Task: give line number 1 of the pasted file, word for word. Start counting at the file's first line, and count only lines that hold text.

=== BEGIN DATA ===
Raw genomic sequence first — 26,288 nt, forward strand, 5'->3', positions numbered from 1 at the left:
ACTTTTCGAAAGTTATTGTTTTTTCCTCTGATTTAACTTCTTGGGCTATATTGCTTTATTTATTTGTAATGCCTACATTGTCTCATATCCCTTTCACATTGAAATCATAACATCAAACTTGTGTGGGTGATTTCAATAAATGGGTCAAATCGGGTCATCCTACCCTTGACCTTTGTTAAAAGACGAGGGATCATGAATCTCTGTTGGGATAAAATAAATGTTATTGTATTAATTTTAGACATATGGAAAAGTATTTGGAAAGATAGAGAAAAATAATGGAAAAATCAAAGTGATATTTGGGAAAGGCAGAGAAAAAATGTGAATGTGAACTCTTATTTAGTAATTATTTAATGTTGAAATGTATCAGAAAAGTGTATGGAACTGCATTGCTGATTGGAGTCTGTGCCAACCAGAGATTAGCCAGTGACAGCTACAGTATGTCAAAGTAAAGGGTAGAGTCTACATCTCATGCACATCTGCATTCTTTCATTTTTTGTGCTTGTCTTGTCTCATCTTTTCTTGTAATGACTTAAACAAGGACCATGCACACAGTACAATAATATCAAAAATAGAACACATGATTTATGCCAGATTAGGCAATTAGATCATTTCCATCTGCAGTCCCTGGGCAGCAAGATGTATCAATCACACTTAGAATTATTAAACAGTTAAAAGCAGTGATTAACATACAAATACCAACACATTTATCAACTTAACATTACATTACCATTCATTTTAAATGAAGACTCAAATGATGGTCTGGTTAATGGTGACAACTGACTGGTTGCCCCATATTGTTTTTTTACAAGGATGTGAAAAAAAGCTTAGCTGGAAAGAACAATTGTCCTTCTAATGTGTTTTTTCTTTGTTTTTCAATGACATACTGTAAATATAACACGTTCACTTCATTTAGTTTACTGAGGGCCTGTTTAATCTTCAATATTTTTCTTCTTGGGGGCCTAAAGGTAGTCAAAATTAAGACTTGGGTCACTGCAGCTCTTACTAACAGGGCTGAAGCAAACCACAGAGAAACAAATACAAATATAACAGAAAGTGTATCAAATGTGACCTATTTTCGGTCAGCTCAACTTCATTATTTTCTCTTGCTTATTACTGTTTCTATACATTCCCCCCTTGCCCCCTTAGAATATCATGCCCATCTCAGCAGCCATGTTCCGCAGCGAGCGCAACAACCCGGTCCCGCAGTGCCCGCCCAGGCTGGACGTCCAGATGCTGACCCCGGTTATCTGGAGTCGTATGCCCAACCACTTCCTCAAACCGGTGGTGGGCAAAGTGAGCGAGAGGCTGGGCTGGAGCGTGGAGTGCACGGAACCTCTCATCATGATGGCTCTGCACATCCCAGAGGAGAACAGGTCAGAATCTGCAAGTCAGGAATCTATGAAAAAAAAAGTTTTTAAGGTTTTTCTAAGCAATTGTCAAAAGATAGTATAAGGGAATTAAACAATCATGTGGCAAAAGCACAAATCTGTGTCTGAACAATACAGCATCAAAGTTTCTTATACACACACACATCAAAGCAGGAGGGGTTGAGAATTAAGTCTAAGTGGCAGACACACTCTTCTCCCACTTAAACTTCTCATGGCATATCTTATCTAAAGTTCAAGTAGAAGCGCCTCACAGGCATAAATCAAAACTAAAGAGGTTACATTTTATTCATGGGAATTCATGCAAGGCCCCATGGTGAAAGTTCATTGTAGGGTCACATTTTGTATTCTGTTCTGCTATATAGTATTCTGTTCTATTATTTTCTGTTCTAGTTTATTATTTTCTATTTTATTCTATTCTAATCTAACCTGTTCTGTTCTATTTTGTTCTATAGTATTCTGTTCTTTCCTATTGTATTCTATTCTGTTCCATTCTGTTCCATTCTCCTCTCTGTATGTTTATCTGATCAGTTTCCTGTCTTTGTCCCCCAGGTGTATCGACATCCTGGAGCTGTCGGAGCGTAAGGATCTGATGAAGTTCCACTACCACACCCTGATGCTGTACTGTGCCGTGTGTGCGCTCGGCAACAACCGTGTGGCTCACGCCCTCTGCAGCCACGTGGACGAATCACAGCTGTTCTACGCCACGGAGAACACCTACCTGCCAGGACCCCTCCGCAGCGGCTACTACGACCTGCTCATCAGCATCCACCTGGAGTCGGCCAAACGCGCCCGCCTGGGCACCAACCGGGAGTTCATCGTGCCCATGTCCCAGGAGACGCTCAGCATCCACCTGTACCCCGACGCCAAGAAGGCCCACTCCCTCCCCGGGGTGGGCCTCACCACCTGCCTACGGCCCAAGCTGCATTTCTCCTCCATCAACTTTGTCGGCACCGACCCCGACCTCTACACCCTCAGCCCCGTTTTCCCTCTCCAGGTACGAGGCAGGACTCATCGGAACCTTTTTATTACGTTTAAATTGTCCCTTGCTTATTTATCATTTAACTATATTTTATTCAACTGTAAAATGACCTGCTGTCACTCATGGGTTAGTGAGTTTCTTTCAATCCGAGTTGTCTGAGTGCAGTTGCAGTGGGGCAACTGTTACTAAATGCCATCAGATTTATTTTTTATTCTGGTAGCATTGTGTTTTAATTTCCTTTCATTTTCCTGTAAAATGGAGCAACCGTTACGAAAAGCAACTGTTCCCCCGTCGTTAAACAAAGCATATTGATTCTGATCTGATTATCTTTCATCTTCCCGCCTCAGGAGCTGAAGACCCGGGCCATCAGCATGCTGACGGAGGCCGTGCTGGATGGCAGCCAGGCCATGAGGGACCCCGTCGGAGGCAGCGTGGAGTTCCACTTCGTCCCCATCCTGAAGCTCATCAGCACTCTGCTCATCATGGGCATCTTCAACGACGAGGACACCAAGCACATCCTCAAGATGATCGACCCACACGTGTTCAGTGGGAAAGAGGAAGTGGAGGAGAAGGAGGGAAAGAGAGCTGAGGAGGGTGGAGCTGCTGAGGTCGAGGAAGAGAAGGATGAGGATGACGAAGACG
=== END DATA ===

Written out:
Raw genomic sequence first — 26,288 nt, forward strand, 5'->3', positions numbered from 1 at the left: